Friday, May 21, 2010

English Department Convocation Keynote Address

A British playwright of considerable fame wrote, “There is a tide in the affairs of…”, well, you know the rest of the quotation.  The tide in my affairs seems to have borne me, inexorably, to the English Department at the University of New Mexico.  My first encounter with one of its graduates came early in my career when I taught with a senior colleague named Gilbert Neiman.  Gilbert, who earned his PhD at UNM, published a rather well-reviewed novel entitled THERE IS A TYRANT IN EVERY COUNTRY.  Unfortunately, it appeared in the same publishing cycle as Henry Miller’s TROPIC OF CANCER.  You can imagine what ensued.  But Gilbert remained connected to the writers of the time.  For years, he exchanged correspondence with Anais Nin, the Spanish-born, scandalous, avant-garde writer who held such fascination for all of us.  His closest friend was Robert Creeley, who visited him regularly and appeared frequently at our campus.   Another friend was Richard Wilbur, who also visited and gave readings for our students.  When Gilbert died, a colleague and I were asked to organize his papers and categorize his library.  We found personal letters and notes of thanks from virtually all of the Beat writers, as well as signed first editions of their works—Kerouac and Ferlinghetti included.  Memorably, there were letters of gratitude from Henry Miller who had lived at Gilbert’s house during periods of poverty—at the time we would have said, “crashed at his pad” on Lead, near UNM.  Near the end of our survey, we found documentation that Gilbert had been married for a time to Gene Tierney, one of the gorgeous film actresses of the day.  With that, I concluded that the UNM English Department must be a very glamorous place!

As my literary interests expanded, I learned that Scott Momaday, the first Native American novelist to win a Pulitzer Prize, is an English Department graduate; that Leslie Marmon Silko, considered by many the most influential contemporary Native American fiction writer, holds a BA from this department; that Paula Gunn Allen, whose book THE SACRED HOOP, with its confluence of Feminist theory and Native American aesthetics, educated a generation of us, earned a PHD from UNM.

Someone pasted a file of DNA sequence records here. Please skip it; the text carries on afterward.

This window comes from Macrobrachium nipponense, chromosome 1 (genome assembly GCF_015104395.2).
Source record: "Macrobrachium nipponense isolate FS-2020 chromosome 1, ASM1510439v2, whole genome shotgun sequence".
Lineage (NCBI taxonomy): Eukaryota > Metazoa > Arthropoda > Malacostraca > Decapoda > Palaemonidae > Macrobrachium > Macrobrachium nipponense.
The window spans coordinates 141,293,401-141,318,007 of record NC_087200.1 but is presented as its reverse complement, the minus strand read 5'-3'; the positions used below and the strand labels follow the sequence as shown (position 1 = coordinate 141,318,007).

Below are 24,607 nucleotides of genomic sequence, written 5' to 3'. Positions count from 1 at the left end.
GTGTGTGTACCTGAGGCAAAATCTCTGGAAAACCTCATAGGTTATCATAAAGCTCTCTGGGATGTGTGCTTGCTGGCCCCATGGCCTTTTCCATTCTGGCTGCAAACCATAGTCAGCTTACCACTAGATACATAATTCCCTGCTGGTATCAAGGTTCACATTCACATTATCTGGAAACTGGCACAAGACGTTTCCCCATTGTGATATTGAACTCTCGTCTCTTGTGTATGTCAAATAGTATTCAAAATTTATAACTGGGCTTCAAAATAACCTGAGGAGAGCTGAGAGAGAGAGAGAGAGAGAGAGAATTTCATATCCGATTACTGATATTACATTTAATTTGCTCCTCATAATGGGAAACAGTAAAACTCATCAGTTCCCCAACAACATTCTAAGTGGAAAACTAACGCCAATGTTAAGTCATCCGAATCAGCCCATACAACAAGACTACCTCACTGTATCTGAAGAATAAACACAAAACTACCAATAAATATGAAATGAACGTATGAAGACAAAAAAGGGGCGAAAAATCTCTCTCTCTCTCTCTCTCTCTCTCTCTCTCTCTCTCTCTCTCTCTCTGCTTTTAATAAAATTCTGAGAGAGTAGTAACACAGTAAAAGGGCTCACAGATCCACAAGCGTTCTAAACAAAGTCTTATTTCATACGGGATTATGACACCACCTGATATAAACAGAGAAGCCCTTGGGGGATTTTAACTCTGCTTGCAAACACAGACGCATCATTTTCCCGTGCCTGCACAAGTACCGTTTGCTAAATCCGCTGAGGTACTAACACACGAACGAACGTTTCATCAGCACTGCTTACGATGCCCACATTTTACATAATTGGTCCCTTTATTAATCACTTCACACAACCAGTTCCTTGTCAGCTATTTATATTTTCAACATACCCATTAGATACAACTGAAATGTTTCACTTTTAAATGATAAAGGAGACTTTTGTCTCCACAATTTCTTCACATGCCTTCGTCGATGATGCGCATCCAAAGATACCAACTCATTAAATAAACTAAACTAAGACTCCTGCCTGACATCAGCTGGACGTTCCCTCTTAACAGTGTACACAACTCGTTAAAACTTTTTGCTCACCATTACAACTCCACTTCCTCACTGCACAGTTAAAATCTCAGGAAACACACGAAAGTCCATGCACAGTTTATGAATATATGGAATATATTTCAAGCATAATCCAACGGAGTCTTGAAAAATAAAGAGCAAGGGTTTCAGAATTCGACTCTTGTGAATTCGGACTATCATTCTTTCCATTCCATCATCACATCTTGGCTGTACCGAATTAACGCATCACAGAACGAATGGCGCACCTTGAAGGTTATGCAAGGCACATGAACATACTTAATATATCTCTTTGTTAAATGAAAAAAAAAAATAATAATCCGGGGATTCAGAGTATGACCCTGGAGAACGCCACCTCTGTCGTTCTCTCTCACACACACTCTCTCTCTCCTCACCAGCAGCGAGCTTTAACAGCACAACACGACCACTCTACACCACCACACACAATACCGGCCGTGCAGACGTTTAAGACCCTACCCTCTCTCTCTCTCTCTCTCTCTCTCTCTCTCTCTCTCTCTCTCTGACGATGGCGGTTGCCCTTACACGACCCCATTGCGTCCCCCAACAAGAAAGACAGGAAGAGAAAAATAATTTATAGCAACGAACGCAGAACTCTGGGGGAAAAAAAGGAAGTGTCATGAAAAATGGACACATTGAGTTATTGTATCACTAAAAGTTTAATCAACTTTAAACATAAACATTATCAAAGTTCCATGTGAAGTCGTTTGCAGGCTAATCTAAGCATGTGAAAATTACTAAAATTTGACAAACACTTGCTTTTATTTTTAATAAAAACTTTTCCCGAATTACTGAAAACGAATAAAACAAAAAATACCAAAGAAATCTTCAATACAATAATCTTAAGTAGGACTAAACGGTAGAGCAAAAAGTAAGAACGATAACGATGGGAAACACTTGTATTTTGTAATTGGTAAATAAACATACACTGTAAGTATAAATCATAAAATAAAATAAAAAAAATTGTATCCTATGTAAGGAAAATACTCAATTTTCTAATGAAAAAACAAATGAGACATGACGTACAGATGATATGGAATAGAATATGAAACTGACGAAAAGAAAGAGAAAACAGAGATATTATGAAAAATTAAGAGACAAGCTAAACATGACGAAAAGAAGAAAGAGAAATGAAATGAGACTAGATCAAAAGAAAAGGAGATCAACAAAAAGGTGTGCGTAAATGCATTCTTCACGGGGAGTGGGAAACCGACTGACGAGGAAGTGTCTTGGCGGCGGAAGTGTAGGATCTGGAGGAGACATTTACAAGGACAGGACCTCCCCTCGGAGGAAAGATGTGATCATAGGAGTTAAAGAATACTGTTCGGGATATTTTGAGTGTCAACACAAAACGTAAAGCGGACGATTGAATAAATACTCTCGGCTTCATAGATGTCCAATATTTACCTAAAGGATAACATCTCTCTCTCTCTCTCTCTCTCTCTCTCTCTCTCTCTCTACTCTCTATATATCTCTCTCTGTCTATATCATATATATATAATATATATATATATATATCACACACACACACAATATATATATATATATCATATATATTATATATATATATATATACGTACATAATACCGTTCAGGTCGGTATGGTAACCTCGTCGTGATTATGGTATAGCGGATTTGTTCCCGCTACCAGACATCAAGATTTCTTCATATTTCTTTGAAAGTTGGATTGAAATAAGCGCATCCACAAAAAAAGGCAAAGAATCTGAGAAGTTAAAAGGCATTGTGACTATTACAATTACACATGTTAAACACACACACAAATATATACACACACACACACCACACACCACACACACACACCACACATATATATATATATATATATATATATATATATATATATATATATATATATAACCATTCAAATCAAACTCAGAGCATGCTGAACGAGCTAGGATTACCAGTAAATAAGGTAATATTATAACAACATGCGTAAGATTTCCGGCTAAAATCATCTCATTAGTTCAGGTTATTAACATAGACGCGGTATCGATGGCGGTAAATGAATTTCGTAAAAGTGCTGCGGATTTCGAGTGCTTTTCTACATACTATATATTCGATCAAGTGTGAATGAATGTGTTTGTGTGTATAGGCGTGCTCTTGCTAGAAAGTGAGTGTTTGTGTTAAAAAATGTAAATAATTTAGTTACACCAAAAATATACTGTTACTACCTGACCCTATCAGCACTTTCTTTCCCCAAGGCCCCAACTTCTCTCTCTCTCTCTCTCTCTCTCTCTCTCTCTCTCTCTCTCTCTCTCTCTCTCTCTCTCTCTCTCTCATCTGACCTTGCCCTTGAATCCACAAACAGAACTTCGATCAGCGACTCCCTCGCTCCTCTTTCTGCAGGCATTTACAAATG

The tradition of creativity and accomplishment from graduates of this department continues in the present.  Recently I served on Cynthia Segura’s dissertation committee.  She wrote a cutting-edge study of poetry in computer languages.  Cynthia went on to earn a second PHD in Computer Science, joined the State Department, and, this coming week, will be posted to Sidney, Australia.

You who are graduating today are borne along by a great tradition.  Your predecessor-alumni have established a tremendous tide of success.

Theirs is not the only great tradition from which you benefit.  Some years ago, at an MLA convention in New York, I listened to a panel on “Transformations of the Bildungsroman in Contemporary Literature.” (doesn’t that sound like a title  English professors would create?)  The first paper, by Carlota Cardenas de Dwyer of the University of Texas, began by asserting, “For millions of young Americans, Bless Me Ultima is a more significant reading experience than Oliver Twist.”

Imagine my response as a confident young specialist in British Victorian literature!